Transient environmental conditions during human gestation can be recorded as persistent changes in the epigenome. Epigenetic changes, in particular those in DNA methylation, are central to the generation of novel phenotypes and their stability throughout the life course. In the future, epigenetic research may have substantial benefits for public health because specific components of the epigenetic state at birth may predict later obesity and T2D. Researchers need to identify such effective epigenetic biomarkers which can be measured at early stage of life. These epigenetic marks may be important biomarkers, which not only indicate responses to prenatal challenges, but also predict later risk for obesity and T2D. Current studies are limited to analyzing specific candidate loci, and the complete epigenome has yet to be explored. New technologies, such as methods for rapid sequencing for differentially methylated regions of the genome, need to be developed before large-scale epidemiological studies can be conducted. It is likely that comprehensive studies of the epigenome will be helpful to shed light on gene–environment interactions in the pathogenesis of obesity and T2D.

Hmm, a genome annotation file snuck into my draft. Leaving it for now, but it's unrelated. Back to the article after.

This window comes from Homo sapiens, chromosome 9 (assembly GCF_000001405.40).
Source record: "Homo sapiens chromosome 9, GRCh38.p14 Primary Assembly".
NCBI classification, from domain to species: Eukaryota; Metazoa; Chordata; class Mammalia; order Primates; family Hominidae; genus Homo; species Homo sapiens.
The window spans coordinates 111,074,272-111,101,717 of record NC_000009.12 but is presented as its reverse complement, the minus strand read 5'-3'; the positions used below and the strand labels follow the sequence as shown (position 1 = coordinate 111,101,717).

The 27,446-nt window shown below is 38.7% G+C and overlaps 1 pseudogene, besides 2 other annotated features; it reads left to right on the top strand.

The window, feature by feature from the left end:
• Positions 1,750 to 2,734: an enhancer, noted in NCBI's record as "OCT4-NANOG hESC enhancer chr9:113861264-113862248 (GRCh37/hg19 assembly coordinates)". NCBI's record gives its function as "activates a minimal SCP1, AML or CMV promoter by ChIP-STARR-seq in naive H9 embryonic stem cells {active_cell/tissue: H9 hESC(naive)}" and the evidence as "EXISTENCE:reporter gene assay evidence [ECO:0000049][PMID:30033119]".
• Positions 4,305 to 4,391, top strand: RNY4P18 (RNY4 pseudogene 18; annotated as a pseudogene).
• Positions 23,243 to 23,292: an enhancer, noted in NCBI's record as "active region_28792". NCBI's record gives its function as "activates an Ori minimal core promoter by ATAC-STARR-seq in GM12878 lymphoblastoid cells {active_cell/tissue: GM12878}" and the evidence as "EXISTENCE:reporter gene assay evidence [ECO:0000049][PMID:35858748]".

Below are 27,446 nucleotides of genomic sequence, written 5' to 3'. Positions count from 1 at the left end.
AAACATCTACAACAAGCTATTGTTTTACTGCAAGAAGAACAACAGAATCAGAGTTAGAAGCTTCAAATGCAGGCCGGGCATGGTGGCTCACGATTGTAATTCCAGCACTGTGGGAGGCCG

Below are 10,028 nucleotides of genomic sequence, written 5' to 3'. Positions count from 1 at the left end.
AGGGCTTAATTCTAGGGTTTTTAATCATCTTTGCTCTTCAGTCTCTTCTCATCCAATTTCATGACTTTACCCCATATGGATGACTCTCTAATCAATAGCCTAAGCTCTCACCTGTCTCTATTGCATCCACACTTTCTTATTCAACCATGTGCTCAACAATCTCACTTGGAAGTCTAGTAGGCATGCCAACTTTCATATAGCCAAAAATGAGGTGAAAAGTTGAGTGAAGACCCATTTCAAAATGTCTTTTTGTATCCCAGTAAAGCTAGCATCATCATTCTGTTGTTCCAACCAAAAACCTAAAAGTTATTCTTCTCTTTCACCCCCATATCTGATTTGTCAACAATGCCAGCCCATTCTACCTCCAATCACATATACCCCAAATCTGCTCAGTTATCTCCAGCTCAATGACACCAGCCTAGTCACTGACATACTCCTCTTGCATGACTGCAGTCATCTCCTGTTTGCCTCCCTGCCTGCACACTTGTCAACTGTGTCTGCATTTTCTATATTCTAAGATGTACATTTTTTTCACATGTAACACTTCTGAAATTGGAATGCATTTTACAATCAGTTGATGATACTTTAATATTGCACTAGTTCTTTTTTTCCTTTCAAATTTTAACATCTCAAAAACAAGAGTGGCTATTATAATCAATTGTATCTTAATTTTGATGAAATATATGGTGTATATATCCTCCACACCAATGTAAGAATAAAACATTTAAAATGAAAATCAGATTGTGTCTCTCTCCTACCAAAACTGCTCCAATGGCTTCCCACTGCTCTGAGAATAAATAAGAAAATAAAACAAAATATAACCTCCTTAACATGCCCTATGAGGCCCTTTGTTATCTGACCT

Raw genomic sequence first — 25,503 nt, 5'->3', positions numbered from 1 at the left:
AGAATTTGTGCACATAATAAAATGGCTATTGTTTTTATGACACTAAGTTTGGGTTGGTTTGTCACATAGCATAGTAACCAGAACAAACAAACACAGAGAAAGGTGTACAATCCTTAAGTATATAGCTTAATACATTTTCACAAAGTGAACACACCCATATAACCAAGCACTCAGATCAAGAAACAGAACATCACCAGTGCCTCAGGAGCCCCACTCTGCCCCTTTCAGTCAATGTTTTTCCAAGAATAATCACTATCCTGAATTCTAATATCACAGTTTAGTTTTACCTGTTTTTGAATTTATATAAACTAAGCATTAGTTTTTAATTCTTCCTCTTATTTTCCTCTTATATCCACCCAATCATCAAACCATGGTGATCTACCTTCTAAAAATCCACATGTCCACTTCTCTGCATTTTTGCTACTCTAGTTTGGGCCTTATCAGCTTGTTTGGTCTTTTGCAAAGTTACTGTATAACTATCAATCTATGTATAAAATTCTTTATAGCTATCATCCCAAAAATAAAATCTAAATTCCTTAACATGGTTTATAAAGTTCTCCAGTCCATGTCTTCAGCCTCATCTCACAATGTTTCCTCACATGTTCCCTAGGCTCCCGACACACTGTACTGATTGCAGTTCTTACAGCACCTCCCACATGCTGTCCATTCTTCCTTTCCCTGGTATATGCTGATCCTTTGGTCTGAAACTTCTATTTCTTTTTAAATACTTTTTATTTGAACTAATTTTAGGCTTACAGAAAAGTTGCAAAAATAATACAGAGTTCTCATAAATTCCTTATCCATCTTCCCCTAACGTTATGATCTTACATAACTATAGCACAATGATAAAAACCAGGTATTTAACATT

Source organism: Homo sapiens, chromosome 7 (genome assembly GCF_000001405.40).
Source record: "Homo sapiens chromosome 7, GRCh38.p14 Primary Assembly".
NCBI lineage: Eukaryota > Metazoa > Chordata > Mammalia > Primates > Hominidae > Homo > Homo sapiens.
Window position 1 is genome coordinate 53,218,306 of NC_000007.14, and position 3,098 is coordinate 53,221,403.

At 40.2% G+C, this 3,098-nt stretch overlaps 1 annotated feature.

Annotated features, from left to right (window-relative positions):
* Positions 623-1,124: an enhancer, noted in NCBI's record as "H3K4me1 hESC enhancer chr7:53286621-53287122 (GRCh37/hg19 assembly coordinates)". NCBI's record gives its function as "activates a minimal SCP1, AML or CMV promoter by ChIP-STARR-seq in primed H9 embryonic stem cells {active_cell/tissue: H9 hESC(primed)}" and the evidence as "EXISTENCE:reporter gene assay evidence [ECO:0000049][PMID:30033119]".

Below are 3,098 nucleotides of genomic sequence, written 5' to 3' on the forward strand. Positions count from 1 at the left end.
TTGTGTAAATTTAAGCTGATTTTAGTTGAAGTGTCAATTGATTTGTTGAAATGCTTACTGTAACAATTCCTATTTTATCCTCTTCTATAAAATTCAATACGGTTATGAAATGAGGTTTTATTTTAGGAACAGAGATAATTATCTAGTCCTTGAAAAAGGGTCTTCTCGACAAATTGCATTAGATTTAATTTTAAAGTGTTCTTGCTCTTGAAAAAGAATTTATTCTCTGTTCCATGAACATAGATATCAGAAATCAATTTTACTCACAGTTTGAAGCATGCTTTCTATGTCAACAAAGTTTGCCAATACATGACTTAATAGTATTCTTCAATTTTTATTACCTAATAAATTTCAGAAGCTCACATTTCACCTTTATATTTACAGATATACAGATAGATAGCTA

Accumulating data indicate that low doses of environmental chemicals have adverse effects on human health [125]. These days, individuals are exposed to a mixture of EDCs. Indeed, dozens of environmental chemicals are detected in human tissues and fluids [126]. However, very little is known about how these chemicals act in combination. So far, almost all epidemiological studies have looked for the associations between metabolic disorders and the exposure to a single EDC at a single time, rather than to the whole mixture of toxicants to which human are exposed. These mixtures are likely to have unexpected and unpredictable effects. Further prospective studies with clear end points are required to determine whether exposure to mixtures of EDCs in early life can influence the development of obesity and T2D.